A Geographical, Historical, Commercial, and Agricultural View of the United States of America: Forming a Complete Emigrant's Directory Through Every Part of the Republic: Particularising the States of Kentucky, Tennessee, Ohio, Indiana, Mississippi, Louisiana, and Illinois; and the Territories of Alabama and Missouri ... East and West Florida, Michigan, and North-western ... Likewise, an Account of the British Possessions in Upper and Lower Canada ...
Edwards & Knibb, 1820 - 751 σελίδες
Τι λένε οι χρήστες - Σύνταξη κριτικής
Δεν εντοπίσαμε κριτικές στις συνήθεις τοποθεσίες.
Άλλες εκδόσεις - Προβολή όλων
acres American amount appearance army banks body branches Britain British buildings called carried chief climate colony command congress considerable consist constitution contains continued cotton course creek cultivated direction distance district dollars east England equal established extending falls feet fifty five formed forty four French governor half head hills houses important increase Indians inhabitants iron islands killed kind lake land latter length less manufactures March Michigan miles Mississippi mountains mouth navigable nearly officers Ohio passed persons population possession prairies present principal produce quakers quantity raised received rich rises river runs settled settlement ships side situated soil stands streams taken territory thirty timber tion town trade troops twenty United vessels Virginia Washington western whole wide wood wounded York
Σελίδα 132 - To exercise exclusive legislation in all cases whatsoever, over such district (not exceeding ten miles square) as may, by cession of particular States, and the acceptance of Congress, become the seat of government of the United States, and to exercise like authority over all places purchased, by the consent of the legislature of the State in which the same shall be, for the erection of forts, magazines, arsenals, dockyards, and other needful 'buildings.
Σελίδα 67 - The parent storms, the child looks on, catches the lineaments of wrath, puts on the same airs in the circle of smaller slaves, gives a loose to the worst of passions, and thus nursed, educated, and daily exercised in tyranny, cannot but be stamped by it with odious peculiarities. The man must be a prodigy who can retain his manners and morals undepraved by such circumstances.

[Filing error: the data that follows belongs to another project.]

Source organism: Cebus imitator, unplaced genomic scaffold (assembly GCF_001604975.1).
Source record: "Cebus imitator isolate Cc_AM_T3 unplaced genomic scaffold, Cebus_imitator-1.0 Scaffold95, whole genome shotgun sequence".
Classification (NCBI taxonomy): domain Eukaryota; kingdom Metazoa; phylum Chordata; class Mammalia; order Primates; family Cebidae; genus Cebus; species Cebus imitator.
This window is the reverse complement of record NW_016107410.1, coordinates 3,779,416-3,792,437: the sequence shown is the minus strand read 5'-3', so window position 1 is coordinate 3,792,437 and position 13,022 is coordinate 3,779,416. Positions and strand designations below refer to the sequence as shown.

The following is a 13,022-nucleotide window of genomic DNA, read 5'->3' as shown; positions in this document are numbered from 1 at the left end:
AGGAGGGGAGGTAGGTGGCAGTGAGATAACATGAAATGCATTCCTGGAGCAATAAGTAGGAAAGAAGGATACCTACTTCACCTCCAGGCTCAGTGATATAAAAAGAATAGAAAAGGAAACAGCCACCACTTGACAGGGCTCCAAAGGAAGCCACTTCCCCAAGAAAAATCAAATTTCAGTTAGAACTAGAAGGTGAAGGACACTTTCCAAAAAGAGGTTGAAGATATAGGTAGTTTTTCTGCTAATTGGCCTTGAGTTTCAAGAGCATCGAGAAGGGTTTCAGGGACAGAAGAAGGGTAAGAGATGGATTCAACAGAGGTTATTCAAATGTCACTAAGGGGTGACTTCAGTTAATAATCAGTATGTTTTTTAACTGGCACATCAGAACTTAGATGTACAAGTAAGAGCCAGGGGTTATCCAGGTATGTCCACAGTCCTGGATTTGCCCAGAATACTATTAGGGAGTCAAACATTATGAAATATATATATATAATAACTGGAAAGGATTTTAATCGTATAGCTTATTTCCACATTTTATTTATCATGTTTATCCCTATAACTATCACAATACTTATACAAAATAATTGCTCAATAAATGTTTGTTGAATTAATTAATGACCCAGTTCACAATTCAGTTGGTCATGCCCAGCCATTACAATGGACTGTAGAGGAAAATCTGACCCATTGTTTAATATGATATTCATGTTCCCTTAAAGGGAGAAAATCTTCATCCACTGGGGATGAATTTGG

Σελίδα 68 - And can the liberties of a nation be thought secure when we have removed their only firm basis, a conviction in the minds of the people that these liberties are of the gift of God?
Σελίδα 67 - The whole commerce between master and slave is a perpetual exercise of the most boisterous passions, the most unremitting despotism on the one part, and degrading submissions on the other. Our children see this, and learn to imitate it ; for man is an imitative animal.
Σελίδα 99 - Those who labor in the earth are the chosen people of God, if ever He had a chosen people, whose breasts He has made His peculiar deposit for substantial and genuine virtue. It is the focus in which he keeps alive 'that sacred fire, which otherwise might escape from the face of the earth. Corruption of morals in the mass of cultivators is a phenomenon of which no age nor nation has furnished an example.
Σελίδα 68 - I tremble for my country when I reflect that God is just ; that his justice cannot sleep forever ; that considering numbers, nature and natural means only, a revolution of the wheel of fortune, an exchange of situation is among possible events ; that it may become probable by supernatural interference ! The Almighty has no attribute which can take side with us in such a contest.
Σελίδα 46 - ... the print of his feet are still to be seen, and hurled his bolts among them till the whole were slaughtered, except the big bull, who presenting his forehead to the shafts, shook them off as they fell ; but missing one at length, it wounded him in the side ; whereon, springing round, he bounded over the Ohio, over the Wabash, the Illinois, and finally over the great lakes, where he is living at this day.
Σελίδα 430 - That all men have a natural and indefeasible right to worship Almighty God according to the dictates of their own consciences...
Σελίδα 99 - ... which no age nor nation has furnished an example. It is the mark set on those, who not looking up to heaven, to their own soil and industry, as does the husbandman, for their subsistence, depend for it on the casualties and caprice of customers. Dependence begets subservience and venality, suffocates the germ of virtue, and prepares fit tools for the designs of ambition.
Σελίδα 68 - For if a slave can have a country in this world, it must be any other in preference to that in which he is born to live and labor for another; in which he must lock up the faculties of his nature, contribute as far as depends on his individual endeavors to the evanishment of the human race, or entail his own miserable condition on the endless generations proceeding from him.